Colony density triggers bee puberty, not hormones

Bees sense the density of workers in the colony. Once a specific size and density threshold is surpassed, workers begin making more drone comb. Photo by Michael Smith/Cornell

May¬†6 (UPI) — New research suggests bees can sense when the colony has grown large enough to begin investing resources in reproduction instead of only survival.

At a certain point, workers begin making a kind of beeswax comb called drone comb. The drone comb nourishes the new drones — reproductive males.

But how do bees know when to alter their behavior? What triggers the colony’s sexual maturity, or puberty?

Research has shown bees only begin to alter their investment strategies when a colony has at least 4,000 workers, but scientists haven’t been able to figure out how bees sense the size of their colony.

To solve the mystery, scientists at Cornell University tested the influence of three possible triggers on bee behavior: worker density, volatile pheromone levels and nest temperature. Researchers manipulated each of the three factors and measured how the changes affected the rate of drone comb building.

The tests showed neither temperature nor pheromones altered bee behavior. Scientists have previously hypothesized that changes in the types and concentration of pheromones — analogous to human hormones — explained bee puberty.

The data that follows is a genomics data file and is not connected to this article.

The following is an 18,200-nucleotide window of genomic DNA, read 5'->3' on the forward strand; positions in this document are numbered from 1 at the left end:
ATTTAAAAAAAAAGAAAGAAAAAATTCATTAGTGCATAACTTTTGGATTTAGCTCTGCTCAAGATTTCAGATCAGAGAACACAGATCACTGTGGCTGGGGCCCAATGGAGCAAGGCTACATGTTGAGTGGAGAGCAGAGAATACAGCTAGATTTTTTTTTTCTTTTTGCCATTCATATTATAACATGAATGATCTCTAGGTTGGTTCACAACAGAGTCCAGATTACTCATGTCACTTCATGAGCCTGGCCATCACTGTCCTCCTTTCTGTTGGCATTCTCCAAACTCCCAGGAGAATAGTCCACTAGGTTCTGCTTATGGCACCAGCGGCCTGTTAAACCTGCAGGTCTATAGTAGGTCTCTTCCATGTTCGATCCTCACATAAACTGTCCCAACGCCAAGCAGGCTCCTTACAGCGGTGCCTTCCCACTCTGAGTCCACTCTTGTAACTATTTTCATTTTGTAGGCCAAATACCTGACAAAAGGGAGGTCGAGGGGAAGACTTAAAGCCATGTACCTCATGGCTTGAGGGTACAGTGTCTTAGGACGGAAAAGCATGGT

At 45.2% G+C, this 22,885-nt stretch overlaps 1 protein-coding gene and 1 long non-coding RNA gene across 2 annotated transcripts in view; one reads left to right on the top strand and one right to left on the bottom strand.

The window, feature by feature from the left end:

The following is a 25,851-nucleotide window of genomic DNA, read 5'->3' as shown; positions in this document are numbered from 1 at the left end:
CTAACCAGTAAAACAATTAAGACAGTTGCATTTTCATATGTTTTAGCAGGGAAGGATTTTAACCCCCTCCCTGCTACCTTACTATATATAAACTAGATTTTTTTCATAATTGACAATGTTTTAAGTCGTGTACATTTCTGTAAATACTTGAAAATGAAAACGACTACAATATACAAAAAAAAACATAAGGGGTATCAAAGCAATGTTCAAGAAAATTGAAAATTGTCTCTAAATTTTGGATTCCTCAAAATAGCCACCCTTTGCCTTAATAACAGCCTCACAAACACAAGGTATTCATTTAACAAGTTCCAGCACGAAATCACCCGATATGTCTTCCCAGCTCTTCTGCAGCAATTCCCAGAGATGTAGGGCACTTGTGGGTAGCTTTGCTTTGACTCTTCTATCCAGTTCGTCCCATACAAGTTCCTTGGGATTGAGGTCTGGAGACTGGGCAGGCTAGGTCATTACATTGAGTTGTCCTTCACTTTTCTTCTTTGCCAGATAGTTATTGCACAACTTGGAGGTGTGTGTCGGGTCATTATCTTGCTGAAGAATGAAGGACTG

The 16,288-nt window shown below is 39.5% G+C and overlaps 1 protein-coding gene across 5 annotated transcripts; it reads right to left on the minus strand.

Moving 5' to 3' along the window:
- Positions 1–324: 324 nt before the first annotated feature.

The new research, published in the Journal of Experimental Biology, showed worker density is the key factor. Scientists were able to trick workers into building more drone comb by squeezing them into more intimate confines.

“This tells us that density is important, but it doesn’t pinpoint how the workers assess worker density,” Michael Smith, neurobiology and behavior doctoral student at Cornell, said in a news release.

Follow up experiments showed increased contact with their nest mates and more uniform density throughout the nest serve as important cues for maturing worker bees.

“What interests me about this question, is that it’s the same problem faced by yeast, humans and colonies of social insects: Are you big enough to begin reproduction?” Smith said. “When it comes to a colony of social insects, it seems like they’ve shifted away from chemical cues, like hormones, and instead rely on physical ones.”

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